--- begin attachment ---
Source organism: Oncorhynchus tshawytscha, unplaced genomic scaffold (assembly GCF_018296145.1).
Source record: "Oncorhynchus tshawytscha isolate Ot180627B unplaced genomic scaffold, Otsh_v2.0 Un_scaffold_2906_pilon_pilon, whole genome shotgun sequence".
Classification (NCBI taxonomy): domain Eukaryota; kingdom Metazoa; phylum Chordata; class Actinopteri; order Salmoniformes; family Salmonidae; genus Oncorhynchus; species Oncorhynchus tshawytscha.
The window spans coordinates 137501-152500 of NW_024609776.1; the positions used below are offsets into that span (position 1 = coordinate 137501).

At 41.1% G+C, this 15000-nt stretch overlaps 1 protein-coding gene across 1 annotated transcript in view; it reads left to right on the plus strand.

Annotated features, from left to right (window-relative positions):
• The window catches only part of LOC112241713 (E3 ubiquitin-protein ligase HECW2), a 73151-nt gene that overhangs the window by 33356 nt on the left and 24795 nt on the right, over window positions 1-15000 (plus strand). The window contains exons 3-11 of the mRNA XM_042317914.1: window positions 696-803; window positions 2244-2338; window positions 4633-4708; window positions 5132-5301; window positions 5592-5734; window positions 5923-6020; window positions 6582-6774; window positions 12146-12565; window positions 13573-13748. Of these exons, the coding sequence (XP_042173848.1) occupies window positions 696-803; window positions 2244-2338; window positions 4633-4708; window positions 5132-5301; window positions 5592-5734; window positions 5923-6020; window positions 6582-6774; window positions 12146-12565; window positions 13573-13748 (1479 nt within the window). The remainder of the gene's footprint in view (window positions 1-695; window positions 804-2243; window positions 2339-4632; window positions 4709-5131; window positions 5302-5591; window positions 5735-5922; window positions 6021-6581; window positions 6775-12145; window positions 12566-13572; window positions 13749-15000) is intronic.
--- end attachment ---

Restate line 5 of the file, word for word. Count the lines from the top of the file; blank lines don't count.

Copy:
At 41.1% G+C, this 15000-nt stretch overlaps 1 protein-coding gene across 1 annotated transcript in view; it reads left to right on the plus strand.